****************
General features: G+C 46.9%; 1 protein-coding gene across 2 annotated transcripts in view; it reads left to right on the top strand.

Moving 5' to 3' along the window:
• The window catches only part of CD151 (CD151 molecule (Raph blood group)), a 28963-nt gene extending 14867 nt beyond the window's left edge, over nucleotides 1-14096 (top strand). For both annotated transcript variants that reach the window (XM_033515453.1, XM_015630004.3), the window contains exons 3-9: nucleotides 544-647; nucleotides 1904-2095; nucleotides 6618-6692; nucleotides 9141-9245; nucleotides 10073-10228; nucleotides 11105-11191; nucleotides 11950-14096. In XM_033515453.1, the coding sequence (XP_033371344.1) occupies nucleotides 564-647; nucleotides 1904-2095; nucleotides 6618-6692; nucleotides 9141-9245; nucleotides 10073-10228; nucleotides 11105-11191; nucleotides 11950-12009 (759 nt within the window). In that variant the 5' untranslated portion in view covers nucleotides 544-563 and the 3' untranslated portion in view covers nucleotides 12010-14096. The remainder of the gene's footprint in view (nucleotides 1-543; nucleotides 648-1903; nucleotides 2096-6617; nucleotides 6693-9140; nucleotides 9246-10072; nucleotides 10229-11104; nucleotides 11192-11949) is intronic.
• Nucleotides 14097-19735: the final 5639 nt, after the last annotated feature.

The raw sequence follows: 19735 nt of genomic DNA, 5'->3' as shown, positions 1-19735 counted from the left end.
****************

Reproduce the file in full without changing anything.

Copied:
General features: G+C 46.9%; 1 protein-coding gene across 2 annotated transcripts in view; it reads left to right on the top strand.

Moving 5' to 3' along the window:
• The window catches only part of CD151 (CD151 molecule (Raph blood group)), a 28963-nt gene extending 14867 nt beyond the window's left edge, over nucleotides 1-14096 (top strand). For both annotated transcript variants that reach the window (XM_033515453.1, XM_015630004.3), the window contains exons 3-9: nucleotides 544-647; nucleotides 1904-2095; nucleotides 6618-6692; nucleotides 9141-9245; nucleotides 10073-10228; nucleotides 11105-11191; nucleotides 11950-14096. In XM_033515453.1, the coding sequence (XP_033371344.1) occupies nucleotides 564-647; nucleotides 1904-2095; nucleotides 6618-6692; nucleotides 9141-9245; nucleotides 10073-10228; nucleotides 11105-11191; nucleotides 11950-12009 (759 nt within the window). In that variant the 5' untranslated portion in view covers nucleotides 544-563 and the 3' untranslated portion in view covers nucleotides 12010-14096. The remainder of the gene's footprint in view (nucleotides 1-543; nucleotides 648-1903; nucleotides 2096-6617; nucleotides 6693-9140; nucleotides 9246-10072; nucleotides 10229-11104; nucleotides 11192-11949) is intronic.
• Nucleotides 14097-19735: the final 5639 nt, after the last annotated feature.

The raw sequence follows: 19735 nt of genomic DNA, 5'->3' as shown, positions 1-19735 counted from the left end.